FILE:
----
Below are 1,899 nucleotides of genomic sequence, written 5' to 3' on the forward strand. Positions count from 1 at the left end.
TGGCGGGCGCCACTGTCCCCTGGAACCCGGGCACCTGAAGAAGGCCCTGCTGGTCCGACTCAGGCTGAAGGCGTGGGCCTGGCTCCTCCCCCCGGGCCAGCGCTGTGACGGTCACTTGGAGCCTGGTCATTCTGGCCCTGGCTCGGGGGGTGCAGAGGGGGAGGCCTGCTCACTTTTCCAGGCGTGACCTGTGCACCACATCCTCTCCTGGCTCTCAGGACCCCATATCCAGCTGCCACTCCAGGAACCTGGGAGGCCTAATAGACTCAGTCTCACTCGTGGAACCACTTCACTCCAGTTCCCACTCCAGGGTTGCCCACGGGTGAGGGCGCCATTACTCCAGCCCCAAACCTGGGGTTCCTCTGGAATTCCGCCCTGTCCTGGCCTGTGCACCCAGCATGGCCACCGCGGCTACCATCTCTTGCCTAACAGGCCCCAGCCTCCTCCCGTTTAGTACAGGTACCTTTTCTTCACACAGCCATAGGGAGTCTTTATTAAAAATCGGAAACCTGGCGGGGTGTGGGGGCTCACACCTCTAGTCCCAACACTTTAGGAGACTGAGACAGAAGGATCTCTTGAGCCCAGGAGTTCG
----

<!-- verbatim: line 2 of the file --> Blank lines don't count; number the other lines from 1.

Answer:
TGGCGGGCGCCACTGTCCCCTGGAACCCGGGCACCTGAAGAAGGCCCTGCTGGTCCGACTCAGGCTGAAGGCGTGGGCCTGGCTCCTCCCCCCGGGCCAGCGCTGTGACGGTCACTTGGAGCCTGGTCATTCTGGCCCTGGCTCGGGGGGTGCAGAGGGGGAGGCCTGCTCACTTTTCCAGGCGTGACCTGTGCACCACATCCTCTCCTGGCTCTCAGGACCCCATATCCAGCTGCCACTCCAGGAACCTGGGAGGCCTAATAGACTCAGTCTCACTCGTGGAACCACTTCACTCCAGTTCCCACTCCAGGGTTGCCCACGGGTGAGGGCGCCATTACTCCAGCCCCAAACCTGGGGTTCCTCTGGAATTCCGCCCTGTCCTGGCCTGTGCACCCAGCATGGCCACCGCGGCTACCATCTCTTGCCTAACAGGCCCCAGCCTCCTCCCGTTTAGTACAGGTACCTTTTCTTCACACAGCCATAGGGAGTCTTTATTAAAAATCGGAAACCTGGCGGGGTGTGGGGGCTCACACCTCTAGTCCCAACACTTTAGGAGACTGAGACAGAAGGATCTCTTGAGCCCAGGAGTTCG